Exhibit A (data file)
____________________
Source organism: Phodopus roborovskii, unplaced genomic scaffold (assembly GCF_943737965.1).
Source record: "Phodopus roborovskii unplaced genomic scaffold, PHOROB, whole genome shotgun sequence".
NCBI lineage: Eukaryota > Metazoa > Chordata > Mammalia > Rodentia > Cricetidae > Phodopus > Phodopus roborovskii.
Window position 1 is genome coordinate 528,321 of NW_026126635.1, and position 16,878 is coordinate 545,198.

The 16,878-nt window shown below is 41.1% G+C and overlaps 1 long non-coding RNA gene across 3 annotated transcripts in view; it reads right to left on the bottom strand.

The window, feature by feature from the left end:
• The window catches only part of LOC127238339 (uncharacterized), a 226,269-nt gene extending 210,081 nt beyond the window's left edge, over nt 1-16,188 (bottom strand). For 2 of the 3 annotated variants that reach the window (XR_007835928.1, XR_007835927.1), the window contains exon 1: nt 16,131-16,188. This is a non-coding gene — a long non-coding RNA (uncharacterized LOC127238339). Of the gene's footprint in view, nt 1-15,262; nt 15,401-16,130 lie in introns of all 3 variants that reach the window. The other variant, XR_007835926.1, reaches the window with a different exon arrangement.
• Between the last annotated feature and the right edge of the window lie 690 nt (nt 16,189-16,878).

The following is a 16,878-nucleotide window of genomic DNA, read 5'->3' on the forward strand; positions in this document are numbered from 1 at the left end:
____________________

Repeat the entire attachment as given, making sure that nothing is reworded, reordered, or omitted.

Source organism: Phodopus roborovskii, unplaced genomic scaffold (assembly GCF_943737965.1).
Source record: "Phodopus roborovskii unplaced genomic scaffold, PHOROB, whole genome shotgun sequence".
NCBI lineage: Eukaryota > Metazoa > Chordata > Mammalia > Rodentia > Cricetidae > Phodopus > Phodopus roborovskii.
Window position 1 is genome coordinate 528,321 of NW_026126635.1, and position 16,878 is coordinate 545,198.

The 16,878-nt window shown below is 41.1% G+C and overlaps 1 long non-coding RNA gene across 3 annotated transcripts in view; it reads right to left on the bottom strand.

The window, feature by feature from the left end:
• The window catches only part of LOC127238339 (uncharacterized), a 226,269-nt gene extending 210,081 nt beyond the window's left edge, over nt 1-16,188 (bottom strand). For 2 of the 3 annotated variants that reach the window (XR_007835928.1, XR_007835927.1), the window contains exon 1: nt 16,131-16,188. This is a non-coding gene — a long non-coding RNA (uncharacterized LOC127238339). Of the gene's footprint in view, nt 1-15,262; nt 15,401-16,130 lie in introns of all 3 variants that reach the window. The other variant, XR_007835926.1, reaches the window with a different exon arrangement.
• Between the last annotated feature and the right edge of the window lie 690 nt (nt 16,189-16,878).

The following is a 16,878-nucleotide window of genomic DNA, read 5'->3' on the forward strand; positions in this document are numbered from 1 at the left end: